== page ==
Muxtape will effectively remain closed for the general public and will only return as a music hosting service for bands. Favtape, on the other hand, now looks like Muxtape on steroids, with embeddable playlists, album art, integrated YouTube search, a shuffle mode, and the ability to create tapes based on your last.fm and Pandora bookmarks.
Favtape: Muxtape on Steroids
While Favtape once started out as a simple Muxtape clone, this new release goes far beyond Muxtape's feature set. One of the most important differences with Muxtape is that you do not have to upload any songs to create a mixtape. Instead, Favtape lets you search for your music and add it to your playlists. To do this, Favtape makes use of SeeqPod's APIs.
Favtape does not host any of the songs itself, but solely relies on SeeqPod's index for its music. SeeqPod indexes MP3s anywhere on the Internet, which surely leaves some doors open for copyright infringement claims by the RIAA. As Ars Technica reports, SeeqPod has already been sued by the RIAA for exactly this business model of providing a 'playable search engine.' If SeeqPod shuts down, Favtape will be left without any music to play.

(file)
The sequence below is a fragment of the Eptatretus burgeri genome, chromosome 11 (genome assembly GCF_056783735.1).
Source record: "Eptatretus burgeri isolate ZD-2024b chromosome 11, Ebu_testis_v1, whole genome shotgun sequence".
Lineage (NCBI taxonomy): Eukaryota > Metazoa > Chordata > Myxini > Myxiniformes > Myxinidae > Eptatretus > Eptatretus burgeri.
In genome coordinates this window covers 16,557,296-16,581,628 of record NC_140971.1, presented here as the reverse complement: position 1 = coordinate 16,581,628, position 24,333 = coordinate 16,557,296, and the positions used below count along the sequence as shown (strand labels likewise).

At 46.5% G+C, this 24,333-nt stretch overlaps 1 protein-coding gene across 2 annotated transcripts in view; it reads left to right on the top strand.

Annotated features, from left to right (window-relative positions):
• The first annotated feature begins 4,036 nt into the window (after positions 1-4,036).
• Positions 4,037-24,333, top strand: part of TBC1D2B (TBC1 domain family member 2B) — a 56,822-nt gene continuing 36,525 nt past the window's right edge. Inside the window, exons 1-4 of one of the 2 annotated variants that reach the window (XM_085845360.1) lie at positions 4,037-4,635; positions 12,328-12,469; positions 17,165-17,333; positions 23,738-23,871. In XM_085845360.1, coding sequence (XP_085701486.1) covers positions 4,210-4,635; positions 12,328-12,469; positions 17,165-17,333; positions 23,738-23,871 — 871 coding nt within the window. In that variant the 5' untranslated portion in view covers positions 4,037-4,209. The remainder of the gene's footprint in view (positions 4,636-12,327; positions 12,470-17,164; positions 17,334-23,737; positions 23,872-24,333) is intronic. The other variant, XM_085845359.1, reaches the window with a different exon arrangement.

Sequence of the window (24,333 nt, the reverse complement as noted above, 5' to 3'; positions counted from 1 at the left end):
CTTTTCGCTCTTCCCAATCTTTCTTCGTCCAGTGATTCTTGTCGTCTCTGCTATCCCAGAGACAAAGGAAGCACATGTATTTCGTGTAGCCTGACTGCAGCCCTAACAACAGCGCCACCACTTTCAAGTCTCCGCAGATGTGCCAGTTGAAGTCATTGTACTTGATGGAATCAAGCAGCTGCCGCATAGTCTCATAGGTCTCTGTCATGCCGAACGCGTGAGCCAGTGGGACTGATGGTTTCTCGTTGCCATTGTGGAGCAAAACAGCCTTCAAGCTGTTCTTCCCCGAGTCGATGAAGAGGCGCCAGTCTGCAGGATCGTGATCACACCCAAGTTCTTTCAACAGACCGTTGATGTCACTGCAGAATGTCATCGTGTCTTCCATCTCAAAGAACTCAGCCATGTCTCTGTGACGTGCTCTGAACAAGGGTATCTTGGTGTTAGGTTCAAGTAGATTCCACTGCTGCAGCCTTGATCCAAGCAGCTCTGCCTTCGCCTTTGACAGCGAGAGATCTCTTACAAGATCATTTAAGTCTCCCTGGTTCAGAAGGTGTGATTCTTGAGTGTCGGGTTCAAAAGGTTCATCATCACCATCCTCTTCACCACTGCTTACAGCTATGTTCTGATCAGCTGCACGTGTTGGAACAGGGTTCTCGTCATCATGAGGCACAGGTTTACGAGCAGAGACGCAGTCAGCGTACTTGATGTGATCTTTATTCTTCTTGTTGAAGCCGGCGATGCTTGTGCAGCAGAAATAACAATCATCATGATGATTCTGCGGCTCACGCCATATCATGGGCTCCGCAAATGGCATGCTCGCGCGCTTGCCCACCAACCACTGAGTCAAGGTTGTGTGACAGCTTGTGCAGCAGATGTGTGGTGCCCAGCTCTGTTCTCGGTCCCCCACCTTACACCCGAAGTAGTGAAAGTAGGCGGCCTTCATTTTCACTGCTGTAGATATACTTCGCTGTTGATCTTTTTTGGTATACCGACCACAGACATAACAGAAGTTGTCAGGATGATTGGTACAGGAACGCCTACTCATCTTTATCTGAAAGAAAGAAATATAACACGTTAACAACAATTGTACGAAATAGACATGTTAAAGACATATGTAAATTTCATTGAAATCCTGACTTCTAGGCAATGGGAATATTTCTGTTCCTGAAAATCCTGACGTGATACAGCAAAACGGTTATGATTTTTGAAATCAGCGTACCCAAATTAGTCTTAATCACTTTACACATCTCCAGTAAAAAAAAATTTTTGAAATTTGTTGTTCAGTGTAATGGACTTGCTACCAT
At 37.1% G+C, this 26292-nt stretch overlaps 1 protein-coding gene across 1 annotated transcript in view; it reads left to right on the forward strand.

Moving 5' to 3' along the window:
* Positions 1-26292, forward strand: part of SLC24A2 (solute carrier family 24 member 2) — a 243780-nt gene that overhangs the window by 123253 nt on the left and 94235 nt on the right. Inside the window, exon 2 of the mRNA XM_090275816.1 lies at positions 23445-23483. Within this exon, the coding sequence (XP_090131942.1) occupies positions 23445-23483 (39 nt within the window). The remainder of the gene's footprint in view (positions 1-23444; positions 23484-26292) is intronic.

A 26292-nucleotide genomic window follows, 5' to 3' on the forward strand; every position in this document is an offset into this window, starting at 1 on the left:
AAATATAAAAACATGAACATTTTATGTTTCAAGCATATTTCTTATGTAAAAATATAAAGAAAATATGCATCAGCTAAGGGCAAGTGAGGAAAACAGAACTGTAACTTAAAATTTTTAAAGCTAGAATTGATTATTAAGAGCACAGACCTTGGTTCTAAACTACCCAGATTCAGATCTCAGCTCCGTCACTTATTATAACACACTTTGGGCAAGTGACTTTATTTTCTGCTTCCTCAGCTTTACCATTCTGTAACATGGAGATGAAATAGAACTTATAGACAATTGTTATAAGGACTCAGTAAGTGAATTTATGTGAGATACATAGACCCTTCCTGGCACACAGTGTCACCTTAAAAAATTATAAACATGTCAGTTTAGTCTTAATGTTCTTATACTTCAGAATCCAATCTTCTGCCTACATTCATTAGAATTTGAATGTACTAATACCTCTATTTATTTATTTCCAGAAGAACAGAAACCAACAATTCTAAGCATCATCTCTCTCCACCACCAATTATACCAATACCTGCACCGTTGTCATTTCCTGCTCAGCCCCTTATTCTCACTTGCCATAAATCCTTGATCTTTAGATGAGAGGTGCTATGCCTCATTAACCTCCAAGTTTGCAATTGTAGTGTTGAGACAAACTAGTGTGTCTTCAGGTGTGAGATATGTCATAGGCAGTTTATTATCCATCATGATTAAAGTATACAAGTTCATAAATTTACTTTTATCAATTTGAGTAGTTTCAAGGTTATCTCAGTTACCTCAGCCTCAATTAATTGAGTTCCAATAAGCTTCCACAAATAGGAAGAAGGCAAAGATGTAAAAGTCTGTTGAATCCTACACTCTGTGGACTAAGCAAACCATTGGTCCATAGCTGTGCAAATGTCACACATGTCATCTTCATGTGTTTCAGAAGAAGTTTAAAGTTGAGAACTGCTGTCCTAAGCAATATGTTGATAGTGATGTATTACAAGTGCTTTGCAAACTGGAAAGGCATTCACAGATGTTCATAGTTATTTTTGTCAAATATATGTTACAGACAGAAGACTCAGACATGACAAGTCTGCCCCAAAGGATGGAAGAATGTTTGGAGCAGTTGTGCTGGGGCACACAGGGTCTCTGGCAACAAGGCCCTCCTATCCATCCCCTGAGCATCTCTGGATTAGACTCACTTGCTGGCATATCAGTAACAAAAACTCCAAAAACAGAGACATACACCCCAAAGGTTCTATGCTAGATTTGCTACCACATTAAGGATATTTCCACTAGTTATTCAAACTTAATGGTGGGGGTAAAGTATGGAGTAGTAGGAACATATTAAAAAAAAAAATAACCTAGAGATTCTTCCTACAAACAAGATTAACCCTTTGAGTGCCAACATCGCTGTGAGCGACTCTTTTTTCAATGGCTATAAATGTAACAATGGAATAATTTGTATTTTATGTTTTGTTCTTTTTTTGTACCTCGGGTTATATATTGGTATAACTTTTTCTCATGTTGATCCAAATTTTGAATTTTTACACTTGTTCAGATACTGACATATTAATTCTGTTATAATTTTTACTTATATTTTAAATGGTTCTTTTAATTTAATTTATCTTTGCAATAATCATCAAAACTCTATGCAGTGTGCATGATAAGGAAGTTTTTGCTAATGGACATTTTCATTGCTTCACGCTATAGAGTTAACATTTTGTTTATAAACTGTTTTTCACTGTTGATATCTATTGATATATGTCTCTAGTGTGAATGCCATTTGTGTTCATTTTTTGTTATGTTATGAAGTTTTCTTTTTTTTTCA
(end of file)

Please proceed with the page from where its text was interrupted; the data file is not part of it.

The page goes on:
From a user's perspective, however, Favtape is everything one could wish for in a mixtape service, including a list of the top songs on iTunes and Last.fm, as well as iPhone support and the ability to share your tapes by email or as a Twitter message. Favtape also includes numerous social features and lets you vote for tapes you like.
While we are sad to see the Muxtape we once loved disappear, it is great to see other services jumping into the breach and building upon Muxtape's foundation. It's probably not the perfect streaming music service, but it comes pretty close. Now we just have to hope that it will not be shut down too soon.